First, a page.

German shipbroker Hanse Bereederung believes the party may be over for top-dollar container ship sale-and-purchase deals as the market cools.

And buyers of tankers may also be finding purchases harder to justify as asset prices rise.

The Schoeller Group-controlled company’s director of chartering and S&P, Alexandros Karydis, told TradeWinds that many boxship owners have been thinking of moving into other vessel markets over the past few months.

“They made a lot of money. There is a certain interest in tankers,” he said.

But many lines or tonnage providers have stopped buying boxships.

“This is actually very wise. Nobody knows what the next month will bring us, because we have seen so many enormously drastic changes in the general maritime environment,” Karydis said

“It is very risky to make any predictions.

“If someone now goes into the market and buys container ships, I wouldn’t call him wise.

‘Global approach’

“For asset players, that’s the name of the game. People will look at what is the next big thing — will it be tankers or LNG? There are always opportunities, because not always all the markets are on the rise.”

Karydis recommends a more diversified fleet, unless you are a giant like Mediterranean Shipping Co (MSC), or a very niche operator.

“A more generalised, global approach will minimise your risks. Put more than one type in your portfolio if you can,” he said.

MSC and French rival CMA CGM have stopped their big buying sprees, but the interest is still there, Hanse believes.

Managing director of chartering and S&P Michael Zankl said some “cash-rich owners” are still buying ships because “they have to invest some money, they have to put it somewhere, but in general there are fewer candidates on the market”.

Cash is also being pumped into dual-fuel newbuildings, so the owners can be “fit” for the future, he said.

Hanse director of S&P Alexander Bock told TradeWinds that lines such as MSC and CMA CGM know what to do with their ships.

’Nobody knows what the next month will bring us,’ says Alex Karydis. Photo: Hanse Bereederung

“They are not speculating. It’s a completely different view of shipping, which has nothing to do with investors going into a certain sector. They need these ships for their own services,” he said.

Bock held up Germany’s Leonhardt & Blumberg (L&B) — which has said: “On two legs you can better go through the next crisis” — as a good example of recent diversification.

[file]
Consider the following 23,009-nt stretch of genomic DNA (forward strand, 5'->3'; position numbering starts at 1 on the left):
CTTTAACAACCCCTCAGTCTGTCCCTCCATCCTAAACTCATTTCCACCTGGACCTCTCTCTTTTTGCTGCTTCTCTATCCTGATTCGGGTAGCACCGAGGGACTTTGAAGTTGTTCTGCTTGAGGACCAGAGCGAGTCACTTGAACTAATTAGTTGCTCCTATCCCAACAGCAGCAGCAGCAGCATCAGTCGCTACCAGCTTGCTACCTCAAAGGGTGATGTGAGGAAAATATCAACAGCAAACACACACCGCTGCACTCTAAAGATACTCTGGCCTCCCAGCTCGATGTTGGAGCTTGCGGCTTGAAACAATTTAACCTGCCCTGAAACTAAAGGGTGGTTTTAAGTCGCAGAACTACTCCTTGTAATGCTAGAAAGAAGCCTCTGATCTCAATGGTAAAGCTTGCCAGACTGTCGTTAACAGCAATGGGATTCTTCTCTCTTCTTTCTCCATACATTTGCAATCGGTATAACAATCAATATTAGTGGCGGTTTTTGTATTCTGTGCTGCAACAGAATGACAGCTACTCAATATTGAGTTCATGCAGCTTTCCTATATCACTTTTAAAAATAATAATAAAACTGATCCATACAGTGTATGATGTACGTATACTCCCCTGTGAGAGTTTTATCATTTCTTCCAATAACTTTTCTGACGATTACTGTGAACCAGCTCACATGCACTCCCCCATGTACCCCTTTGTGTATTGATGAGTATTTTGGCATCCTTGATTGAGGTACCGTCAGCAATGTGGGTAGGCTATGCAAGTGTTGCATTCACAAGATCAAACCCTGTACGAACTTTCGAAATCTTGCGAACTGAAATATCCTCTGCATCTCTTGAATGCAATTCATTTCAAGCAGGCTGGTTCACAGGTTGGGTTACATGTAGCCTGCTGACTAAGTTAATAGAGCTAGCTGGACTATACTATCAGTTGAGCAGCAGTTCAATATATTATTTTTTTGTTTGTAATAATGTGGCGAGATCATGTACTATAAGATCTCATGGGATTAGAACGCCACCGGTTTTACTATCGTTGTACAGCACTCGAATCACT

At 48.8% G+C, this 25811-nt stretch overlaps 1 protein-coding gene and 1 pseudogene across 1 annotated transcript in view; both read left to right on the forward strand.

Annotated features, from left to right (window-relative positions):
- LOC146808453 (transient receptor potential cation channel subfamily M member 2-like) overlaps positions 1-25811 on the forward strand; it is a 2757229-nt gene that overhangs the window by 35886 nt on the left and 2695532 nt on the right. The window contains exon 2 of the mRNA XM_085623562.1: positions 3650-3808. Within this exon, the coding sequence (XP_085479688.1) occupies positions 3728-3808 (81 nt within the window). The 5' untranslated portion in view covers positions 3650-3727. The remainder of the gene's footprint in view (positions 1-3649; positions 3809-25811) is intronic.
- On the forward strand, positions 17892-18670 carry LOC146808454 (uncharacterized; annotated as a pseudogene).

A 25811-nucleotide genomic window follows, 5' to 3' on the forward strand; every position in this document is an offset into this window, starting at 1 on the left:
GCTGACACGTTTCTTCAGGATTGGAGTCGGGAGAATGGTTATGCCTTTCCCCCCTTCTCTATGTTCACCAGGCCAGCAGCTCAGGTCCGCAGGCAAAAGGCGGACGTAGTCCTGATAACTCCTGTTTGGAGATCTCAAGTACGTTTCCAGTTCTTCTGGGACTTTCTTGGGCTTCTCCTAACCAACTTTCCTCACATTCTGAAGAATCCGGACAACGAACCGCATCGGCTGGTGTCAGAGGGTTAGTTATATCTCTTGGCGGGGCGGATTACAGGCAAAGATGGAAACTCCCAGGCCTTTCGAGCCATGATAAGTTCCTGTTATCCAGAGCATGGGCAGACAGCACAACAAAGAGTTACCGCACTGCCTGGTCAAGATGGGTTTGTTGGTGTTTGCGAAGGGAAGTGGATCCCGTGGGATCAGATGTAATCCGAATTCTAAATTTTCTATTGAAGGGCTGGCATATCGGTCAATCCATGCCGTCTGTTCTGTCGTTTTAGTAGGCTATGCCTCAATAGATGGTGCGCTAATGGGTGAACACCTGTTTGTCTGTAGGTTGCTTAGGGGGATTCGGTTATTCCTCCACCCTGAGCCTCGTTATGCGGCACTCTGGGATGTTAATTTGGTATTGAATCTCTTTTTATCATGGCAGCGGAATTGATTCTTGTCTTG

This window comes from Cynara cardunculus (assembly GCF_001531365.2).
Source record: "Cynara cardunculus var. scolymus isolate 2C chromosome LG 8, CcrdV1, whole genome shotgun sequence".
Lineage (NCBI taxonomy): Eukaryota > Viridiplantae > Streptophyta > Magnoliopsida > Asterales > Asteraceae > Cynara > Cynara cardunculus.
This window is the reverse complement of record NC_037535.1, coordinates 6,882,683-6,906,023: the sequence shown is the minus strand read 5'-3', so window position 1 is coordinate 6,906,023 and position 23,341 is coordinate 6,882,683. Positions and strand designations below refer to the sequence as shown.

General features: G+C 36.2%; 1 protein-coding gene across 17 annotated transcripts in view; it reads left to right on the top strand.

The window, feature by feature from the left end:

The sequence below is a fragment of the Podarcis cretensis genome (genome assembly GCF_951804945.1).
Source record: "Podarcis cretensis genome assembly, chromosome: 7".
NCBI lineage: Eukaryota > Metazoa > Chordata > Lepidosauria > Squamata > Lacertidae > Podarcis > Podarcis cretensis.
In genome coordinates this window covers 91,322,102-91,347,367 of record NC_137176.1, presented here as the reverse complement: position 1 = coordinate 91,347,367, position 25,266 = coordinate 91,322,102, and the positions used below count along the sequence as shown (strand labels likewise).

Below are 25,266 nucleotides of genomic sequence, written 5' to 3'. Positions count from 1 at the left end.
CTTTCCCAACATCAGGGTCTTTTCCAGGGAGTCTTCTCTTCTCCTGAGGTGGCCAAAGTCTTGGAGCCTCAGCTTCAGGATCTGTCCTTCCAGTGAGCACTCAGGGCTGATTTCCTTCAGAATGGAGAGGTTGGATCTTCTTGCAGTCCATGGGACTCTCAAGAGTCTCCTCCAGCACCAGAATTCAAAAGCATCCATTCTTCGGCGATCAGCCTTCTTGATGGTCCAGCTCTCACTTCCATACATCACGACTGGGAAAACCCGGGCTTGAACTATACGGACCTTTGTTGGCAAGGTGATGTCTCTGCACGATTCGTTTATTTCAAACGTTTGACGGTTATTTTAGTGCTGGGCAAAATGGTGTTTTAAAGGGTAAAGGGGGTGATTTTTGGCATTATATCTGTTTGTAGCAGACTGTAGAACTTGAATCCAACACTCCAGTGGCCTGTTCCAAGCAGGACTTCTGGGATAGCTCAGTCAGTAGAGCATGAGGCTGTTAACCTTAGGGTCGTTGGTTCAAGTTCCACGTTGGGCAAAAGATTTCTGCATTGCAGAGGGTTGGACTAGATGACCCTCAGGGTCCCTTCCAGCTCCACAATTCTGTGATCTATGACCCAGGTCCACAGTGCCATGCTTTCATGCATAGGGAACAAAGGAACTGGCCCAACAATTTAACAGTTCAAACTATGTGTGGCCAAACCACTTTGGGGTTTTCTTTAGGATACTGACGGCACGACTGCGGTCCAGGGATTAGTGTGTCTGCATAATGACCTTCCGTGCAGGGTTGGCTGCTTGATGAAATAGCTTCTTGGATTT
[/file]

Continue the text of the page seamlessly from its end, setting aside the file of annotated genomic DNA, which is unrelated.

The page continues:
L&B has sold nine boxships since the start of 2021, while snapping up its first three MR product tankers from Ardmore Shipping in a $40m sale-and-leaseback deal.

Brokers are also reporting the acquisition of two more MRs for $30m combined from Canada’s Third Eye Capital.

Owners should definitely have moved earlier on tankers. We are coming to the end of a really dark, horrible time when it comes to tankers

— Alexander Bock

Bock told TradeWinds: “As a traditional container owner, [L&B] diversified quite recently into a brand-new sector which they have never touched before.

“The timing was absolutely perfect; they started to look around in November last year, executed at the beginning of this year and they continued to purchase ships quite recently, so they are done now because of the increase of the market.”

And Bock said: “Everybody is looking but nobody is moving.”

Analysts say the smart money has been going into MRs and aframaxes/coated LR2 ships, as hauls are getting longer to move products into Europe because of the war in Ukraine.

“Clients of ours are looking but not moving forward. It must make commercial sense if you buy now at these strong prices,” Bock said.

“Our principal sold a series of container ships in very strong markets, and with cash in pocket started to look at tankers.”

The Schoeller Group has sold 10 container vessels over the past 18 months, buying two MR tankers from Nordic Shipholding at the same time.

Bock told TradeWinds: “Owners should definitely have moved earlier on tankers. We are coming to the end of a really dark, horrible time when it comes to tankers.

“There were really great deals out there, which have gone.

“Enquiries are still there, but it hardly makes sense now to buy. There are transactions, yes, but not at the levels seen four months ago.”